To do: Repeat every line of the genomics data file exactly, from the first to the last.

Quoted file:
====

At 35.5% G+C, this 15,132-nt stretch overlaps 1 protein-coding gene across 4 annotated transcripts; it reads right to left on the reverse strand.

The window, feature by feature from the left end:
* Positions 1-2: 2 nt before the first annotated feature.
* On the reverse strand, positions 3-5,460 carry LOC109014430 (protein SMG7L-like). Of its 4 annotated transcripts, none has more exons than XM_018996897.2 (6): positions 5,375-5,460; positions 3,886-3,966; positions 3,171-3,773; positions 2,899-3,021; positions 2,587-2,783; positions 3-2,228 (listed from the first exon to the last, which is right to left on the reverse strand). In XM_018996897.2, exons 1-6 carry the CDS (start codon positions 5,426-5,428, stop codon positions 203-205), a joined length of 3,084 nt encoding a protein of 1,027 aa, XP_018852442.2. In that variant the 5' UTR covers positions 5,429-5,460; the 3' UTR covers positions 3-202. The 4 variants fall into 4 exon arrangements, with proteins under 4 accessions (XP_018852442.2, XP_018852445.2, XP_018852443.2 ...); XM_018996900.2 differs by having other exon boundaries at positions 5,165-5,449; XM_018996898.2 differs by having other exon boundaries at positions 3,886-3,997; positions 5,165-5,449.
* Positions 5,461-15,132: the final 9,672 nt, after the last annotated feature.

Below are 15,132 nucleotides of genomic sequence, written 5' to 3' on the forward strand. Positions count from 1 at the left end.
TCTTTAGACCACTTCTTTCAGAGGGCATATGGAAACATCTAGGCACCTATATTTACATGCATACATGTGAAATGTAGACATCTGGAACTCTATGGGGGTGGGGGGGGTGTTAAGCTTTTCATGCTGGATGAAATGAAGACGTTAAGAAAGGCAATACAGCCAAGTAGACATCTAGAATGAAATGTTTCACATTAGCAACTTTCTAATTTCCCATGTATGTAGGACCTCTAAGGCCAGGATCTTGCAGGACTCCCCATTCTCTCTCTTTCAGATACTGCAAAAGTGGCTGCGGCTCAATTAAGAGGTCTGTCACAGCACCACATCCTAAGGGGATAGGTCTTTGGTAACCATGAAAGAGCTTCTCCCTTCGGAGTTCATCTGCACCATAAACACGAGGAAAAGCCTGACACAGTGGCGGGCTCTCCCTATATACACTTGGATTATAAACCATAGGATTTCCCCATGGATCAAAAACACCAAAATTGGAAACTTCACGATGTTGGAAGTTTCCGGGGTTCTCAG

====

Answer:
At 35.5% G+C, this 15,132-nt stretch overlaps 1 protein-coding gene across 4 annotated transcripts; it reads right to left on the reverse strand.

The window, feature by feature from the left end:
* Positions 1-2: 2 nt before the first annotated feature.
* On the reverse strand, positions 3-5,460 carry LOC109014430 (protein SMG7L-like). Of its 4 annotated transcripts, none has more exons than XM_018996897.2 (6): positions 5,375-5,460; positions 3,886-3,966; positions 3,171-3,773; positions 2,899-3,021; positions 2,587-2,783; positions 3-2,228 (listed from the first exon to the last, which is right to left on the reverse strand). In XM_018996897.2, exons 1-6 carry the CDS (start codon positions 5,426-5,428, stop codon positions 203-205), a joined length of 3,084 nt encoding a protein of 1,027 aa, XP_018852442.2. In that variant the 5' UTR covers positions 5,429-5,460; the 3' UTR covers positions 3-202. The 4 variants fall into 4 exon arrangements, with proteins under 4 accessions (XP_018852442.2, XP_018852445.2, XP_018852443.2 ...); XM_018996900.2 differs by having other exon boundaries at positions 5,165-5,449; XM_018996898.2 differs by having other exon boundaries at positions 3,886-3,997; positions 5,165-5,449.
* Positions 5,461-15,132: the final 9,672 nt, after the last annotated feature.

Below are 15,132 nucleotides of genomic sequence, written 5' to 3' on the forward strand. Positions count from 1 at the left end.
TCTTTAGACCACTTCTTTCAGAGGGCATATGGAAACATCTAGGCACCTATATTTACATGCATACATGTGAAATGTAGACATCTGGAACTCTATGGGGGTGGGGGGGGTGTTAAGCTTTTCATGCTGGATGAAATGAAGACGTTAAGAAAGGCAATACAGCCAAGTAGACATCTAGAATGAAATGTTTCACATTAGCAACTTTCTAATTTCCCATGTATGTAGGACCTCTAAGGCCAGGATCTTGCAGGACTCCCCATTCTCTCTCTTTCAGATACTGCAAAAGTGGCTGCGGCTCAATTAAGAGGTCTGTCACAGCACCACATCCTAAGGGGATAGGTCTTTGGTAACCATGAAAGAGCTTCTCCCTTCGGAGTTCATCTGCACCATAAACACGAGGAAAAGCCTGACACAGTGGCGGGCTCTCCCTATATACACTTGGATTATAAACCATAGGATTTCCCCATGGATCAAAAACACCAAAATTGGAAACTTCACGATGTTGGAAGTTTCCGGGGTTCTCAG